Barr has tapped outside prosecutor to review case against Flynn: NYT

Attorney General William BarrBill BarrThe Hill's Morning Report - Sponsored by Facebook - Washington on edge amid SCOTUS vacancy Sunday shows - Ruth Bader Ginsburg's death dominates What Attorney General Barr really said about justice MORE has ordered an outside prosecutor to review the criminal case against Michael Flynn, President TrumpDonald John TrumpBubba Wallace to be driver of Michael Jordan, Denny Hamlin NASCAR team Graham: GOP will confirm Trump's Supreme Court nominee before the election Southwest Airlines, unions call for six-month extension of government aid MORE's former national security adviser, sources tell The New York Times.

Such reviews are rare and are likely to raise new questions about potential political interference by Department of Justice (DOJ) officials into cases.

The report comes after the DOJ earlier this week reversed a decision to recommend a seven- to nine-year prison sentence for Roger StoneRoger Jason StoneOur Constitution is under attack by Attorney General William Barr Justice IG investigating Stone sentencing: report Romney says Trump's protest tweets 'clearly intended to further inflame racial tensions' MORE, a longtime adviser to Trump. That decision led the entire prosecutorial team to resign in an apparent protest.


According to the Times, Barr has also tapped outside prosecutors to review other politically sensitive cases being handled by the U.S. attorney’s office in Washington, which is overseeing Flynn’s prosecution.

Among the team members identified were Jeff Jensen, a prosecutor in the U.S. attorney’s office in St. Louis who is handling Flynn's case, and additional prosecutors from Deputy Attorney General Jeffrey Rosen’s office.

The report comes as the DOJ comes under scrutiny over whether its decisionmaking in politically sensitive cases has been unduly influenced by the White House.

Controversy erupted Tuesday when it appeared that an angry tweet by Trump about the severity of Stone’s sentence set in motion the department’s move to recommend a lesser punishment.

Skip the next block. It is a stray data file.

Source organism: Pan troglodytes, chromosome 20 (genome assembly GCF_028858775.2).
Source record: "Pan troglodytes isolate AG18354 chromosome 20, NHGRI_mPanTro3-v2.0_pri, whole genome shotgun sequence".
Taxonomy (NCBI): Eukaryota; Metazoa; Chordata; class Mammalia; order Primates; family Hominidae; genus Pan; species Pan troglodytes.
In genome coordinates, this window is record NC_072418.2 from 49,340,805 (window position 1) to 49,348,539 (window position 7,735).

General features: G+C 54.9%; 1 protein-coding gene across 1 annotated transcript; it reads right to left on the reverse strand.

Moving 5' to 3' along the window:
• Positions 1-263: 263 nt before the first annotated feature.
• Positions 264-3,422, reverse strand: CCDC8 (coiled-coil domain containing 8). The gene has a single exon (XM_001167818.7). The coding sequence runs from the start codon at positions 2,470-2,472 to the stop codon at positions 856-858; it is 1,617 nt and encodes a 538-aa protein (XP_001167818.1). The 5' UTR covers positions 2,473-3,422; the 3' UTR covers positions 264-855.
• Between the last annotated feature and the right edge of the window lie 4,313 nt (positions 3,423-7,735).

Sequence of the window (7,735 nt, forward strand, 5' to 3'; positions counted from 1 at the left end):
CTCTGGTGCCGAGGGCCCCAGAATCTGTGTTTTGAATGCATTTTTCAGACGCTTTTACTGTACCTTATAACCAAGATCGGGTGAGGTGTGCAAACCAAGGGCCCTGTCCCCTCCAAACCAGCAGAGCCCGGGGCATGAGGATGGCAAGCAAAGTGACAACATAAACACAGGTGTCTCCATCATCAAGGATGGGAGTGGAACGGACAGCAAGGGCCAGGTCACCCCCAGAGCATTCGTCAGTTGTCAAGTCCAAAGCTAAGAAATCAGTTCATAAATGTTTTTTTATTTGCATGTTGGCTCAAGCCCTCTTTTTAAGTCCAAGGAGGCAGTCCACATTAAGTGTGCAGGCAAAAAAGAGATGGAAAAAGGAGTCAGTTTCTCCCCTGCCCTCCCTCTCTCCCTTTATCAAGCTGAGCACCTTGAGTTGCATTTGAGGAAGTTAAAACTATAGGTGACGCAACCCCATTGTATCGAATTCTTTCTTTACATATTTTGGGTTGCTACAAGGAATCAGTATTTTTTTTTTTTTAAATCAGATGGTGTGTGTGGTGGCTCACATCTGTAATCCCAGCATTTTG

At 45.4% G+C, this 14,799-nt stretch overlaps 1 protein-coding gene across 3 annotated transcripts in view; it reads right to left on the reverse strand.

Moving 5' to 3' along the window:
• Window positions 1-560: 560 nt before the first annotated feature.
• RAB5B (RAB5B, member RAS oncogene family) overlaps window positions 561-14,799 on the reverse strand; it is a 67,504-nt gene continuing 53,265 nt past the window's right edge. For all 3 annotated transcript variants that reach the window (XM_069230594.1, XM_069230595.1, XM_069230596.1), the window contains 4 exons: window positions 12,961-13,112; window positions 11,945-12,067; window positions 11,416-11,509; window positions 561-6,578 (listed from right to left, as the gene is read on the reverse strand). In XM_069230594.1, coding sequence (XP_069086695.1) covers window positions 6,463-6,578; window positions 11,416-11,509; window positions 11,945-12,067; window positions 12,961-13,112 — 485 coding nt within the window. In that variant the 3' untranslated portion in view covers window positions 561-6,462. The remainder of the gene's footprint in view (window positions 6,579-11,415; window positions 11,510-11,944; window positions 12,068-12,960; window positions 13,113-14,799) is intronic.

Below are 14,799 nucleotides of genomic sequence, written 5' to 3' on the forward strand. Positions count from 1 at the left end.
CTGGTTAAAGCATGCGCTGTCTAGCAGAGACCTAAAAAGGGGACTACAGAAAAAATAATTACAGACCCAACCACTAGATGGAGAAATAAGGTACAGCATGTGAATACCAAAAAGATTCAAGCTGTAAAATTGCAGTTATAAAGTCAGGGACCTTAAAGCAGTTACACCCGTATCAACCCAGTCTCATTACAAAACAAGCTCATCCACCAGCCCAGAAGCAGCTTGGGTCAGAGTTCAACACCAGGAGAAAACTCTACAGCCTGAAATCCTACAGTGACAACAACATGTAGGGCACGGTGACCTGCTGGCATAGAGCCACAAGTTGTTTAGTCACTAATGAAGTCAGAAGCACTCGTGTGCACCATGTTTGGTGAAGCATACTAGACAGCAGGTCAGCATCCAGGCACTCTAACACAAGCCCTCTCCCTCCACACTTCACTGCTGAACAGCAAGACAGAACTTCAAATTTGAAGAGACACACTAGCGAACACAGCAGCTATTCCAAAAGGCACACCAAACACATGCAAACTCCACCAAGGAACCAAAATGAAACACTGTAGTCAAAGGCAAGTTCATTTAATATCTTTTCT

Later in the week, Barr signaled his independence from Trump in an ABC News interview. That was followed by the DOJ announcing it would not bring criminal charges against former FBI Deputy Director Andrew McCabeAndrew George McCabeGraham: Comey to testify about FBI's Russia probe, Mueller declined invitation Barr criticizes DOJ in speech declaring all agency power 'is invested in the attorney general' GOP votes to authorize subpoenas, depositions in Obama-era probe MORE, whom Trump has long considered a political enemy.

But the Times report on Friday cast further doubt on whether the department was operating free from political influence.


Flynn campaigned with Trump in 2016 and was briefly considered for vice president before ultimately being tapped as national security adviser. He pleaded guilty two years ago to lying to the FBI about his contacts with the Russian ambassador to the U.S. during the Trump transition period.

Amid Flynn’s legal proceedings, Trump has spoken out in support of his former aide, a former three-star Army general, and painted him as a victim of injustice.

Flynn’s criminal case was prolonged by his decision last month to withdraw his guilty plea.

Judge Emmet Sullivan on Monday canceled a sentencing hearing slated for Feb. 27. The judge, a Clinton appointee, did not schedule a new hearing for Flynn.

Updated at 2:35 p.m.